Korean network challenges WorldTribune report on allegations of election fraud

by WorldTribune Staff, May 17, 2020

An article in the May 8 edition of WorldTribune attracted widespread attention in South Korea where conservatives have no traditional media alternatives to the corporate giants which have lined up with the ruling party of leftist President Moon Jae-In.

A report by the liberal-left JTBC South Korean network challenged the legitimacy of the WorldTribune report which cited the East Asia Research Center.

JTBC hosts discuss WorldTribune article. / JTBC video image

Dr. Tara O, who heads the center, “has worked at the Pentagon and the Republic of Korea-U.S. Combined Forces Command as a U.S. Air Force officer focusing on East Asia issues,” according to its web site. She issued the following response to the JTBC report:

JTBC has mentioned the World Tribune, Dr. Gong Byung-ho, and me in its efforts to discredit those who are raising the issue of election fraud in South Korea. JTBC brought up three important issues in its reporting:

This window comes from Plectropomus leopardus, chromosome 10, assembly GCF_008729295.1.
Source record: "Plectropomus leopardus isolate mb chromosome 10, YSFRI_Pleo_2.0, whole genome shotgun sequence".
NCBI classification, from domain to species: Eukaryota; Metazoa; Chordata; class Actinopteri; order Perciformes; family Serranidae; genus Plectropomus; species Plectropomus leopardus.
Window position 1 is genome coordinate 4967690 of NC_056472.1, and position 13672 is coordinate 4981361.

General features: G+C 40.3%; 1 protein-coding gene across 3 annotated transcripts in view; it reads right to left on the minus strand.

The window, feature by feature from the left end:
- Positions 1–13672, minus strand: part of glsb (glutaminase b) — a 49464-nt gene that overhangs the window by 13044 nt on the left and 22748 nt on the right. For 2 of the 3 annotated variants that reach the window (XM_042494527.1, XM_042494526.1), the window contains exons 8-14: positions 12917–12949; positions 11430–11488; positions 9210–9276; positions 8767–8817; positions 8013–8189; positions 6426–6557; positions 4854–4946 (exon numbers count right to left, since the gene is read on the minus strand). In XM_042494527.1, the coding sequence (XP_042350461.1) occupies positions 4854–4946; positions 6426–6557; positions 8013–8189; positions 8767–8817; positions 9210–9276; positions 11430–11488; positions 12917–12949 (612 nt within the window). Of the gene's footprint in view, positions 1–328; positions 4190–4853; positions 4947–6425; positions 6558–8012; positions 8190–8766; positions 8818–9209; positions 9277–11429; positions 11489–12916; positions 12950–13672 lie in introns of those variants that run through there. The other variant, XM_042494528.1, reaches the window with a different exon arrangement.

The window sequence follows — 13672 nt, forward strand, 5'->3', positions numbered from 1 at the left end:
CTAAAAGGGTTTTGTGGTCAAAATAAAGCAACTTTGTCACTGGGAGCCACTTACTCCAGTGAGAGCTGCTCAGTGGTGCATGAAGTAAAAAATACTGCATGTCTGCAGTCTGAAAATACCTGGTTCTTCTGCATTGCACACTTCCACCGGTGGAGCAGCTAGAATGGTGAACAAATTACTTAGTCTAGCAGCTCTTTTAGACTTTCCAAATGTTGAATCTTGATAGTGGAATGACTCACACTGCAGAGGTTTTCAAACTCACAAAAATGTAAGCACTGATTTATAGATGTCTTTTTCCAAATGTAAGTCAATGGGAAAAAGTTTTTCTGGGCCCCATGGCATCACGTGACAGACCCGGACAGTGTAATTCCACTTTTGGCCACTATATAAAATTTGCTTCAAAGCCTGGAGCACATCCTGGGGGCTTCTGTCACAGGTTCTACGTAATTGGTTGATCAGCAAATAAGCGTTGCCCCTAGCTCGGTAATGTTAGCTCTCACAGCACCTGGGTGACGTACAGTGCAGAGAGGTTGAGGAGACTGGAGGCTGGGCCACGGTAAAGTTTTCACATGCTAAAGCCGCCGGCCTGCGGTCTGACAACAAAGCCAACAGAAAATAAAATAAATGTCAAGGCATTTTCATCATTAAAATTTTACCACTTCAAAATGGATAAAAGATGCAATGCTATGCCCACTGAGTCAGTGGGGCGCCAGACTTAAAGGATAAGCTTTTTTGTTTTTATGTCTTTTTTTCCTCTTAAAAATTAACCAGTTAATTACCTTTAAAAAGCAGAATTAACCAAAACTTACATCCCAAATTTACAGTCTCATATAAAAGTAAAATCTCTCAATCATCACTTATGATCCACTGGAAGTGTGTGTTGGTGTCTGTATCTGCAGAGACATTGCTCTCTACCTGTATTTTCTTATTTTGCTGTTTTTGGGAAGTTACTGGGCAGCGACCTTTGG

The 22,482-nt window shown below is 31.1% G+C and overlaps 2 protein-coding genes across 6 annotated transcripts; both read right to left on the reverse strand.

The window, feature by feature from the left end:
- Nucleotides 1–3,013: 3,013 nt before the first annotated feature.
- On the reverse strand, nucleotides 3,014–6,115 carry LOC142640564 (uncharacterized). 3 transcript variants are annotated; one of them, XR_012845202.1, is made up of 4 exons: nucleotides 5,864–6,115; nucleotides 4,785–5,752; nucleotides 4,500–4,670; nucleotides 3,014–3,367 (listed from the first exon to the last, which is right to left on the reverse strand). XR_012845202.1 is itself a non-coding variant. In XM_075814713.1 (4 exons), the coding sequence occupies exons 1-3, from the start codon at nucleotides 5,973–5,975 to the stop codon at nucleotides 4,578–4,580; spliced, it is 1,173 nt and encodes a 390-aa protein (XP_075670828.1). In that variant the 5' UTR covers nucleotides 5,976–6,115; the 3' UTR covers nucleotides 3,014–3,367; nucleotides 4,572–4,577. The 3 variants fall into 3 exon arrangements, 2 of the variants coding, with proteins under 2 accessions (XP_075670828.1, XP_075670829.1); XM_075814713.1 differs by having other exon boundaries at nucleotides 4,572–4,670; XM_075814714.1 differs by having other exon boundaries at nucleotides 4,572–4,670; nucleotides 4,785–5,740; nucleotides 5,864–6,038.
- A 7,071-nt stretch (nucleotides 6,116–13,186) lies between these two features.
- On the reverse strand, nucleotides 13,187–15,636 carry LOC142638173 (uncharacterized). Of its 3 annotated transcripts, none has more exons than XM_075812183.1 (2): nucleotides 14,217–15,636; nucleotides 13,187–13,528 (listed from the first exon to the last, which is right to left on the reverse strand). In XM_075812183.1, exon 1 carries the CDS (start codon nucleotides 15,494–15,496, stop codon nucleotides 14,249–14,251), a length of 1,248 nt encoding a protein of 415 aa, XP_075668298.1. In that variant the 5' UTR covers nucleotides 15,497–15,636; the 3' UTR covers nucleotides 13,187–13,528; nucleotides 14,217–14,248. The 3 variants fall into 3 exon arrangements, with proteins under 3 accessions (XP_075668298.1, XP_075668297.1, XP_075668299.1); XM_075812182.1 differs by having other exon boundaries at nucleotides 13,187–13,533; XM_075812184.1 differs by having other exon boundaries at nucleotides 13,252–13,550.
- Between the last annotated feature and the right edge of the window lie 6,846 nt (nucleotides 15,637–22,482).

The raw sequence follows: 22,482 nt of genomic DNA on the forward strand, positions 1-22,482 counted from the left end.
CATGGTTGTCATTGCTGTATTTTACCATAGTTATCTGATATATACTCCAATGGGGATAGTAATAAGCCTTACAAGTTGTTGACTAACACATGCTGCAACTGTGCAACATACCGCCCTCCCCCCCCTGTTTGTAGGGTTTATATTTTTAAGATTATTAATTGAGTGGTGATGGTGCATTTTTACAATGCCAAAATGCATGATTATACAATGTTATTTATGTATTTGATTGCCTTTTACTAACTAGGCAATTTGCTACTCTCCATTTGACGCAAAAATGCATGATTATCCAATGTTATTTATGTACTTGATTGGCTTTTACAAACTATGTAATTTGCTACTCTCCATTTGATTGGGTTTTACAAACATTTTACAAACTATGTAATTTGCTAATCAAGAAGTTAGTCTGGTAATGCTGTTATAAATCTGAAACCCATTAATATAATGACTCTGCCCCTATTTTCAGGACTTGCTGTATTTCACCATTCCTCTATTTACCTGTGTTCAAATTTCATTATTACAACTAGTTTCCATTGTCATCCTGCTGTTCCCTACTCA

• Election fraud in South Korea
• Truth about the impeachment of South Korea’s President Park Geun-Hye
• “South Korean President Moon is a spy”

I am glad that JTBC brought up these topics, because the mainstream media in South Korea as well as major political parties have been relatively silent, especially given the seriousness of these issues. I believe a proper response should address these points.

Embedded in the discussions of the above topics are: Free and fair elections, the rule of law in South Korea, & subversion. Today’s focus is on the first topic, 2020 Election Fraud in South Korea.

Election Fraud in South Korea

JTBC stated that South Korean domestic media had already concluded there was no fraud at all, describing the election fraud issue as a conspiracy theory. How can the domestic news “already conclude” there was no fraud in South Korea’s April election? It is not an investigative organization and not a judiciary body.